Patent Wars Android Headlines Lawsuit 2

Apple and Google looking to Resolve their Patents Dispute

November 16, 2012 - Written By Alexander Maxham

It appears that Apple and Google’s Motorola Mobility unit is talking about a possible way to resolve a part of their patent dispute related to critical smartphone technology. According to a recent court filing. Lately the two companies have been exchanging proposals on using binding arbitration to reach a license agreement, similar to Apple and HTC. Apple said yesterday that an agreement would lead to a global settlement, hence settling all of their patent disputes.

“Apple is also interested in resolving its dispute with Motorola completely and agrees that arbitration may be the best vehicle to resolve the parties’ dispute,”

The issue of arbitration was first raised by Motorola Mobility on November 5th, before a federal judge in Madison, Wisconsin, threw out a breach-of-contract that the Cupertino based smartphone manufacturer had filed. Apple claimed that it’s mobile-phone competitor (Motorola Mobility) was misusing standard-essential patents to demand unreasonable royalties as well.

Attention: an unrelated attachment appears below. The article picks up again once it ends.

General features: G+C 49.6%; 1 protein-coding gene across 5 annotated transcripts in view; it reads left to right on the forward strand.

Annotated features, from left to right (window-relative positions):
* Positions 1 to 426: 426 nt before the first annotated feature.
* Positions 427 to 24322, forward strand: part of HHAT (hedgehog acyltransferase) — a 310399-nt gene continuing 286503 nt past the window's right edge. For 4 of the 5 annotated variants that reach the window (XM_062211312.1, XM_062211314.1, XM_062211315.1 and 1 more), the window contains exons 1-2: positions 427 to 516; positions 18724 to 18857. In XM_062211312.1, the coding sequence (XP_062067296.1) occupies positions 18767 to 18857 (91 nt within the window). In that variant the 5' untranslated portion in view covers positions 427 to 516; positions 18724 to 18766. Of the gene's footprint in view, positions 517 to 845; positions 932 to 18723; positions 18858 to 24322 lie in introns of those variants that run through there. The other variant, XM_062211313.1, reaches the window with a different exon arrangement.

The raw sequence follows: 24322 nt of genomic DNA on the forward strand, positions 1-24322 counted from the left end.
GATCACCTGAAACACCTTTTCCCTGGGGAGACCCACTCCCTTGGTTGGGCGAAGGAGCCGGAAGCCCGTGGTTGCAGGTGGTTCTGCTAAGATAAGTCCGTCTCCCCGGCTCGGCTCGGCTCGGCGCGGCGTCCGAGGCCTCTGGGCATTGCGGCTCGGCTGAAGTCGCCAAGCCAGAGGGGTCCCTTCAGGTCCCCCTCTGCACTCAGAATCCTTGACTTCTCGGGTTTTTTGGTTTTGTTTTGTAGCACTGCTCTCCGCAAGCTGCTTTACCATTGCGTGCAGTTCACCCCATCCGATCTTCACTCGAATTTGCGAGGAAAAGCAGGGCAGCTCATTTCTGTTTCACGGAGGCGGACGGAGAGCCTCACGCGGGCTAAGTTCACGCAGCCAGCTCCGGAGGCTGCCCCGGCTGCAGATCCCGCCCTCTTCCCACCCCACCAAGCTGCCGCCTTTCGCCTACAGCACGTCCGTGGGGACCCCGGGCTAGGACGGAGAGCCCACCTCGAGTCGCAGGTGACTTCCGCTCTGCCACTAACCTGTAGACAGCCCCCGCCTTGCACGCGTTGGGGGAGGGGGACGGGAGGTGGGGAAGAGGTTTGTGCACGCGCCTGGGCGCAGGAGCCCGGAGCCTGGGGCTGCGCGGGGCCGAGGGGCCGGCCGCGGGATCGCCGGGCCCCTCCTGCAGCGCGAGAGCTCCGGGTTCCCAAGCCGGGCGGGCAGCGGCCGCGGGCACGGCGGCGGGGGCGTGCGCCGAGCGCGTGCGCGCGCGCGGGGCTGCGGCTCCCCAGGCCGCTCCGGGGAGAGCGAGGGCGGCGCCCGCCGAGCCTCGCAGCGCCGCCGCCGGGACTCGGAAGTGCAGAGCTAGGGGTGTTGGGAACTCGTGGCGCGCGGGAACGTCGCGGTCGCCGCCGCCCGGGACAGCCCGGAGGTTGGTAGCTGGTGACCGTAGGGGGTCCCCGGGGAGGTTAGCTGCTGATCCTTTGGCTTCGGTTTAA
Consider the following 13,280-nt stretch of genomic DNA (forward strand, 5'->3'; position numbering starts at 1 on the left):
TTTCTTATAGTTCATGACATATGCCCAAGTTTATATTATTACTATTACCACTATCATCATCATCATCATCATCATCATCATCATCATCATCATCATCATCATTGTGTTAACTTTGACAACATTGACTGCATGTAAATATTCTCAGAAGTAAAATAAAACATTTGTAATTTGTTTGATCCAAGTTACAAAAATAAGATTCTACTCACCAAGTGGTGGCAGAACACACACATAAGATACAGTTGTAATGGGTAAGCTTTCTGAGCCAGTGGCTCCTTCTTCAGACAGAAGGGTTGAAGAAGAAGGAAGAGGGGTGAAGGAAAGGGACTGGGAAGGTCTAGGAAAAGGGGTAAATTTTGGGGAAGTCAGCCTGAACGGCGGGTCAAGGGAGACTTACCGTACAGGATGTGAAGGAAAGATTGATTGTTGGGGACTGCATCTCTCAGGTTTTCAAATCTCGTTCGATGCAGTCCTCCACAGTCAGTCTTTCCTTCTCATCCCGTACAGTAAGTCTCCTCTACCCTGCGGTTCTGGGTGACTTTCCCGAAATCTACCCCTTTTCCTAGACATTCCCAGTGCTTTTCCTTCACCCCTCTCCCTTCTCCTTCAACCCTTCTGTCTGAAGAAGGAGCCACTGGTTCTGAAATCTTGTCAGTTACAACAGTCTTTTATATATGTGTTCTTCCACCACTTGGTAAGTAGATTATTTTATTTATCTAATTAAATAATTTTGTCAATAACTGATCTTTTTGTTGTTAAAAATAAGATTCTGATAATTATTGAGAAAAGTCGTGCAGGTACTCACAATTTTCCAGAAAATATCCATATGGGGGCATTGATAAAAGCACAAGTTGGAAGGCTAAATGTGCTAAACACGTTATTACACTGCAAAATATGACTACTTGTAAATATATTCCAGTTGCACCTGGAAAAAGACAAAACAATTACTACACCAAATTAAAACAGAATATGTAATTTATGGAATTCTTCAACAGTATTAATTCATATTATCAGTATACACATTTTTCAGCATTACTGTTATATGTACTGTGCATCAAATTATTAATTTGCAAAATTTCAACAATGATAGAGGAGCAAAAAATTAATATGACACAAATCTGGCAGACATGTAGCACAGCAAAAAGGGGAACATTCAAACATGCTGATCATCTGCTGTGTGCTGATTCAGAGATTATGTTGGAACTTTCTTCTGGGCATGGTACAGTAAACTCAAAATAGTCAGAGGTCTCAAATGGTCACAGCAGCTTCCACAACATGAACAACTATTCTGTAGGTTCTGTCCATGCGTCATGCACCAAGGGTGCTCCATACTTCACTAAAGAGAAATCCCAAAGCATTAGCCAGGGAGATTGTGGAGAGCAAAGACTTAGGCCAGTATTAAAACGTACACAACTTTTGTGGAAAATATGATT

Google General Counsel Kent Walker said the following in a November 13th letter to Apple that was filed with the court:

“We have long sought a path to resolving patent issues and we welcome the chance to build on the constructive dialogue between our companies,”

“While we prefer to seek a framework for a global (rather than piecemeal) resolution that addresses all of our patent disputes, we are committed to reaching agreement on a license for our respective standard-essential patents.”

If Motorola/Google and Apple reach an agreement that goes beyond the Motorola dispute, it could cover other devices that run on Android. Including those made by other manufacturers like Samsung, HTC, and LG. According to Alex Spektor, an analyst with Strategy Analytics in Boston.

Spektor said:

“It’s in everyone’s best interest in the industry to pull back and reach some sort of equilibrium,”

“Google could offer a certain level of protection to licensees who comply with whatever standard it puts in place.”

Currently both the US Federal Trade Commission and the European Commission are investigating complaints made by Microsoft and Apple that Motorola is misusing those standard-essential patents. In fact, the FTC has recommended filing a lawsuit against Google.

It’s getting pretty nasty with Apple and the patents. It might get worse before it gets better, but we’ll be sure to keep you updated on this.